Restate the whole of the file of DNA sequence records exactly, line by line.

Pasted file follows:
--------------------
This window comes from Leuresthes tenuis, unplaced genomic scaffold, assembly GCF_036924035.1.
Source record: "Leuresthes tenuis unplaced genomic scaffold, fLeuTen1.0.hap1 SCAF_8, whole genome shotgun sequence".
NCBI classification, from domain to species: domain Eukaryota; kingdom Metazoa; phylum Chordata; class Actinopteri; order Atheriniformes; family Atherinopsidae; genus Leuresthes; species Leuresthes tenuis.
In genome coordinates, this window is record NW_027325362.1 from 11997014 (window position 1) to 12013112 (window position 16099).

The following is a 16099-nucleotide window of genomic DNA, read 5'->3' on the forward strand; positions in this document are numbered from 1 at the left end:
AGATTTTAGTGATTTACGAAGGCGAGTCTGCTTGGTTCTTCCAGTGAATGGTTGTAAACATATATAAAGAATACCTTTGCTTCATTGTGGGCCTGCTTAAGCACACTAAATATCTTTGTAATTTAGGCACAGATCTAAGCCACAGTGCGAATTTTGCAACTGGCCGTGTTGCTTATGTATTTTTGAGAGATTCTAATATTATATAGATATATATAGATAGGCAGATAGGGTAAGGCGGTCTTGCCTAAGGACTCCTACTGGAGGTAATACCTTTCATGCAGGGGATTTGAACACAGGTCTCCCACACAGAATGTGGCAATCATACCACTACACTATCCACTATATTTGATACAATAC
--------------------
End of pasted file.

This window comes from Leuresthes tenuis, unplaced genomic scaffold, assembly GCF_036924035.1.
Source record: "Leuresthes tenuis unplaced genomic scaffold, fLeuTen1.0.hap1 SCAF_8, whole genome shotgun sequence".
NCBI classification, from domain to species: domain Eukaryota; kingdom Metazoa; phylum Chordata; class Actinopteri; order Atheriniformes; family Atherinopsidae; genus Leuresthes; species Leuresthes tenuis.
In genome coordinates, this window is record NW_027325362.1 from 11997014 (window position 1) to 12013112 (window position 16099).

The following is a 16099-nucleotide window of genomic DNA, read 5'->3' on the forward strand; positions in this document are numbered from 1 at the left end:
AGATTTTAGTGATTTACGAAGGCGAGTCTGCTTGGTTCTTCCAGTGAATGGTTGTAAACATATATAAAGAATACCTTTGCTTCATTGTGGGCCTGCTTAAGCACACTAAATATCTTTGTAATTTAGGCACAGATCTAAGCCACAGTGCGAATTTTGCAACTGGCCGTGTTGCTTATGTATTTTTGAGAGATTCTAATATTATATAGATATATATAGATAGGCAGATAGGGTAAGGCGGTCTTGCCTAAGGACTCCTACTGGAGGTAATACCTTTCATGCAGGGGATTTGAACACAGGTCTCCCACACAGAATGTGGCAATCATACCACTACACTATCCACTATATTTGATACAATAC